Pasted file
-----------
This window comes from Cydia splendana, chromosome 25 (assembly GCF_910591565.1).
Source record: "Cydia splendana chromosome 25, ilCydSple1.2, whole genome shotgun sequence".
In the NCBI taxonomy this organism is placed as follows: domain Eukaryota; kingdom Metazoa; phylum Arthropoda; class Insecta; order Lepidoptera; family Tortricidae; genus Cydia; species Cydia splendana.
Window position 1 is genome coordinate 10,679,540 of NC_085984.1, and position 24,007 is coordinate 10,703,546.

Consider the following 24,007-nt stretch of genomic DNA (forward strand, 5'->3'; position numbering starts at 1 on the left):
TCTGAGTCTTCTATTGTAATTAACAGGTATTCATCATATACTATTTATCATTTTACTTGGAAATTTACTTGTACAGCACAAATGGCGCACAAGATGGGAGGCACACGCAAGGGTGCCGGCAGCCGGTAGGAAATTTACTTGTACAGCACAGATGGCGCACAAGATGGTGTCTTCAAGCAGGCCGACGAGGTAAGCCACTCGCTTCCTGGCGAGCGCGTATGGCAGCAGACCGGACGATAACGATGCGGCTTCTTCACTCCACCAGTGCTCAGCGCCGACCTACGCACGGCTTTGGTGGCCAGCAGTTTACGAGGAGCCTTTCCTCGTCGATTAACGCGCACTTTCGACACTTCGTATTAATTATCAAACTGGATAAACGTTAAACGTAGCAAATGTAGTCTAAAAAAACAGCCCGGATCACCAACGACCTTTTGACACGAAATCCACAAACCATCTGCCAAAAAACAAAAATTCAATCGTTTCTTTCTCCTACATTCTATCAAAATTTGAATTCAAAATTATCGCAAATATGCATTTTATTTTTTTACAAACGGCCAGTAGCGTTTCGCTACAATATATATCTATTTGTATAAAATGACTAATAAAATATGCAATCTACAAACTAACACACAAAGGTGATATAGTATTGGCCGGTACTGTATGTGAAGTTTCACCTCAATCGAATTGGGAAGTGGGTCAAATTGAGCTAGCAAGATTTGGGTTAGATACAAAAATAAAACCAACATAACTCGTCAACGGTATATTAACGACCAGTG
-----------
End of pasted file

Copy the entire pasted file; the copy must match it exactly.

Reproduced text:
This window comes from Cydia splendana, chromosome 25 (assembly GCF_910591565.1).
Source record: "Cydia splendana chromosome 25, ilCydSple1.2, whole genome shotgun sequence".
In the NCBI taxonomy this organism is placed as follows: domain Eukaryota; kingdom Metazoa; phylum Arthropoda; class Insecta; order Lepidoptera; family Tortricidae; genus Cydia; species Cydia splendana.
Window position 1 is genome coordinate 10,679,540 of NC_085984.1, and position 24,007 is coordinate 10,703,546.

Consider the following 24,007-nt stretch of genomic DNA (forward strand, 5'->3'; position numbering starts at 1 on the left):
TCTGAGTCTTCTATTGTAATTAACAGGTATTCATCATATACTATTTATCATTTTACTTGGAAATTTACTTGTACAGCACAAATGGCGCACAAGATGGGAGGCACACGCAAGGGTGCCGGCAGCCGGTAGGAAATTTACTTGTACAGCACAGATGGCGCACAAGATGGTGTCTTCAAGCAGGCCGACGAGGTAAGCCACTCGCTTCCTGGCGAGCGCGTATGGCAGCAGACCGGACGATAACGATGCGGCTTCTTCACTCCACCAGTGCTCAGCGCCGACCTACGCACGGCTTTGGTGGCCAGCAGTTTACGAGGAGCCTTTCCTCGTCGATTAACGCGCACTTTCGACACTTCGTATTAATTATCAAACTGGATAAACGTTAAACGTAGCAAATGTAGTCTAAAAAAACAGCCCGGATCACCAACGACCTTTTGACACGAAATCCACAAACCATCTGCCAAAAAACAAAAATTCAATCGTTTCTTTCTCCTACATTCTATCAAAATTTGAATTCAAAATTATCGCAAATATGCATTTTATTTTTTTACAAACGGCCAGTAGCGTTTCGCTACAATATATATCTATTTGTATAAAATGACTAATAAAATATGCAATCTACAAACTAACACACAAAGGTGATATAGTATTGGCCGGTACTGTATGTGAAGTTTCACCTCAATCGAATTGGGAAGTGGGTCAAATTGAGCTAGCAAGATTTGGGTTAGATACAAAAATAAAACCAACATAACTCGTCAACGGTATATTAACGACCAGTG